Students Enjoy Skype Session With Scientist

January 22, 2015

Warwick Academy’s Year 3 Jabour and Vallis recently had a live Skype lesson courtesy of the Catlin Education outreach programme, which offered the opportunity for students to speak to a member of the Catlin Seaview Survey expedition in the Southeast Asian “Coral Triangle” via Skype in the classroom.

Jamie Buchanan-Dunlop and members of the Catlin Seaview Survey are traveling to the “Coral Triangle” to investigate its beautiful and fragile habitats and ecosystems, threats such as the impact of human activities, and local conservation effort.

Students enjoying the live Skype session:

Warwick Academy Digital Explorers

Live from Timor Leste, this engaging interactive experience allowed students to discover the importance of this unique ecosystem from the comfort of their classroom.

During the question and answer period, the students discovered that the scientists had not previously spoken to a school in Bermuda, and upon discovering have not been to Bermuda and seen our beautiful reefs, the students extended an invitation to them to  come and explore our shores.

According to the Catlin Seaview Survey website, “The Coral Triangle includes the waters of Indonesia, Malaysia, the Philippines, Papua New Guinea, Timor Leste and Solomon Islands.

“Named for its staggering number of corals [nearly 600 different species of reef-building corals alone], the area is home to 76% of the world’s coral species.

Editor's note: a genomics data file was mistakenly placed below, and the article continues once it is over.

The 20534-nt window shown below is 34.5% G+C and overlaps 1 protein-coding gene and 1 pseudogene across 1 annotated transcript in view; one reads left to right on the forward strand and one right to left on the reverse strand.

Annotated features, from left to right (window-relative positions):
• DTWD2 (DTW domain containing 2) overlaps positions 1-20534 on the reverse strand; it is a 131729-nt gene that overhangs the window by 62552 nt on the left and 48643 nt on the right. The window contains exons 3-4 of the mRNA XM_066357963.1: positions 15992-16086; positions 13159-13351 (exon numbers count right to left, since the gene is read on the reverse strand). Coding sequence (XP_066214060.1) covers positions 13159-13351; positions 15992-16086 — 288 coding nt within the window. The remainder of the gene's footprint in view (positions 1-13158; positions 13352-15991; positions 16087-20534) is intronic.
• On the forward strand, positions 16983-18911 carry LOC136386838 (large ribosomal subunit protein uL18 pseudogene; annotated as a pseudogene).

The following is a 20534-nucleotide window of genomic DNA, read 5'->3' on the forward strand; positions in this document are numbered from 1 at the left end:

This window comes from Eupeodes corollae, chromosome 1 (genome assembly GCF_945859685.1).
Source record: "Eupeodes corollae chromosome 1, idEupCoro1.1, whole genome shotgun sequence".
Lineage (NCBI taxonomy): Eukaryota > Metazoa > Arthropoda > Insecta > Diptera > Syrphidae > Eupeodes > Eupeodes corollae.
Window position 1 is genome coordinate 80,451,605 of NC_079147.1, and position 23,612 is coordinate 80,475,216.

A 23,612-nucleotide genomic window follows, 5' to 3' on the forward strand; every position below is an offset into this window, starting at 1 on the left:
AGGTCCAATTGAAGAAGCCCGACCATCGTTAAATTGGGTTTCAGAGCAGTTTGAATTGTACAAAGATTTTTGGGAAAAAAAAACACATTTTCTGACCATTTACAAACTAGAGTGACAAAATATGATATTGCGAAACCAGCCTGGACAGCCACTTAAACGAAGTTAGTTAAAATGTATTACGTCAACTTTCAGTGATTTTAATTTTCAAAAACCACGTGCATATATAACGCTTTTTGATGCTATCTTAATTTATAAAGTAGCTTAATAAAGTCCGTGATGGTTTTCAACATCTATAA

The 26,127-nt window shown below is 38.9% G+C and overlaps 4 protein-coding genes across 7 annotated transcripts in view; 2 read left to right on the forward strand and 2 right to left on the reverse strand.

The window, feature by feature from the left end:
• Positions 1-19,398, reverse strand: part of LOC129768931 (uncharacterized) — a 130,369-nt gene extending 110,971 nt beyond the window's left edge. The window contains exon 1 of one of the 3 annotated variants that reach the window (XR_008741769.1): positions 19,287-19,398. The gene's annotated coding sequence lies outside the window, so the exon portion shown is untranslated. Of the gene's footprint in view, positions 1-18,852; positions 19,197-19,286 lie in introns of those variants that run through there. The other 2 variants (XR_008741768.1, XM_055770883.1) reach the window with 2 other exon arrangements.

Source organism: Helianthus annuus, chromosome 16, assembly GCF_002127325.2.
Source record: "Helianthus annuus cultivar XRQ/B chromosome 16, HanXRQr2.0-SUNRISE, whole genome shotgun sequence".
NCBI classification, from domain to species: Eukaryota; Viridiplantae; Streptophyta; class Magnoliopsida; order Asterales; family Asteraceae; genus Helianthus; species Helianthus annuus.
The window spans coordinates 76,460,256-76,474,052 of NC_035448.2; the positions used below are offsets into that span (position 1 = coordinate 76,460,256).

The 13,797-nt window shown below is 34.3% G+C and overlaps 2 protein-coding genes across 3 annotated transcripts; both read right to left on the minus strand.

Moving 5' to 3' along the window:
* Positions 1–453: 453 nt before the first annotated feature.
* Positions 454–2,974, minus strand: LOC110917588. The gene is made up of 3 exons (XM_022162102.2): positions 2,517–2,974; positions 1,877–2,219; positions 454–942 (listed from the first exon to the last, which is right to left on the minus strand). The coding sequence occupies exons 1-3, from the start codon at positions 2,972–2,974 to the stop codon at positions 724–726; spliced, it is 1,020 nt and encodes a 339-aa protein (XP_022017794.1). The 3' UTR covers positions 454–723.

Photos of an SVII camera surveying the reefs of the Coral Triangle courtesy of Catlin Seaview Survey


“It’s not just corals that you will find here, the region nurtures six of the world’s seven marine turtle species and more than 3000 species of reef fish.

Whales, dolphins, porpoises, dugongs and whale sharks feed, breed and migrate in these waters and the area also supports large populations of commercially important tuna, fueling a multi-billion dollar global tuna industry.

“Over 120 million people live on the islands within the Coral Triangle and rely on its coral reefs for food, income and protection from storms.”

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Category: All, Environment, News, technology

Comments (6)

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  1. hmmm says:

    Wow, wish this had been around when I was in school !

    But, Are you sure it’s not Ricky Gervais ?

  2. C James says:

    Scientist? You mean the guy that rides the kids blue bike around all day?

  3. stunned... says:

    oh, blue? has his changed his colour palette – the bikes used to be pink.